In these sensual worlds, making shiny artefacts was an act of transformative creation, as such activities converted the fertilising and dangerous cosmological energy of light into the brilliant solid forms that so enraptured Europeans. The craftspeople who made them drew equally on mythology, ritual knowledge, and individual technical skill. The shimmering objects that resulted were not ‘artworks’ in the Western sense, but spiritually active entities that maintained the world. Shiny objects were often the ultimate symbols of power and influence.
These ideas worked on different levels. Among the Muisca people of Colombia, pregnant women offered gold and copper (tumbaga) figurines and emeralds to their Rainbow God to ensure successful childbirth. Here, shiny artefacts joined with naturally occurring gemstones to interact with an iridescent atmospheric phenomenon to directly enhance human fertility. A sequence of holistic connections further removed from European traditions can hardly be imagined.
One of the most common types of shiny object was the mirror – not the vanity mirrors of European societies, but sorcerers’ mirrors giving access to and power over the supernatural realm. Different pre-Columbian civilisations used different minerals: polished iron ore among the Mesoamerican Olmec, mosaics of pyrite and jade for the Maya and at Teotihuacan, obsidian for the later Aztec, anthracite, jet, pyrites, and shell in the South American Andes, and slate and mica in North America. The mineral nature of these mirrors suggests that minerals themselves were invested with specific philosophical qualities.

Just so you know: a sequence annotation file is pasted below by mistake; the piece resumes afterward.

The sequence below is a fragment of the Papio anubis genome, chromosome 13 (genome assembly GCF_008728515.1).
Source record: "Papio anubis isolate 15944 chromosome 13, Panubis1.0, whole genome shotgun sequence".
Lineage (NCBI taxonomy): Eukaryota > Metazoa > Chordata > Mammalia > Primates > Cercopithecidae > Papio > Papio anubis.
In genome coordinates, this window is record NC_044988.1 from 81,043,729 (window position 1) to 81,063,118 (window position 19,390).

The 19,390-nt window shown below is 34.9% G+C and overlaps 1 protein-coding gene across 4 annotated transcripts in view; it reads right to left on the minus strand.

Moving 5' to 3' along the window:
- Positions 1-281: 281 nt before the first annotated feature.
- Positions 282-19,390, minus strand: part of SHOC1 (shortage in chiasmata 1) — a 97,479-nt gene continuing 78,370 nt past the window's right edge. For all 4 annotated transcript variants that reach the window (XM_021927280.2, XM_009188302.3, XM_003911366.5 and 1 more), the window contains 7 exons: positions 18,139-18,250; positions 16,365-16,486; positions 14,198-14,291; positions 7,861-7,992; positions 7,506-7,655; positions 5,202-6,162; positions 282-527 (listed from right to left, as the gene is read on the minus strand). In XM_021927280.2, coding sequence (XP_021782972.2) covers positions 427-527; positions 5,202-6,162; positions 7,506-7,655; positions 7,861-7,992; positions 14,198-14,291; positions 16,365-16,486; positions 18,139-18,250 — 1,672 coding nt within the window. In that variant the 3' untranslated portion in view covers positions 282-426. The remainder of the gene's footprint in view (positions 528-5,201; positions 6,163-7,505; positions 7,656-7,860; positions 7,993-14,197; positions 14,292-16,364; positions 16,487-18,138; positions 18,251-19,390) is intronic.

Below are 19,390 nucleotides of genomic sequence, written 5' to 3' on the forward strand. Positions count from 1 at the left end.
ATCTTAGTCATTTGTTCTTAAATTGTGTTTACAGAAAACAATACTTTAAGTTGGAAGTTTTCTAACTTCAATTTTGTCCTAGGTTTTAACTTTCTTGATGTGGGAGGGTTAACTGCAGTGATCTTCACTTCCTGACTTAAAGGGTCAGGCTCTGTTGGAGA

Across the Americas, shamans, sorcerers, priests, and dynastic rulers manipulated glittering objects and adorned themselves with shiny regalia in their role as the spiritual and political power-brokers of the pre-Columbian world. They often literally and figuratively dazzled their audiences in brilliant costumes and paraphernalia. They fascinated, compelled, and delighted spectators with colourful and magically brilliant objects. Status and naming often went hand in hand: among the Taíno of Hispaniola in the Caribbean, some chiefs incorporated their word for gold – caona – into their own names, such as Caonabo and Anacaona.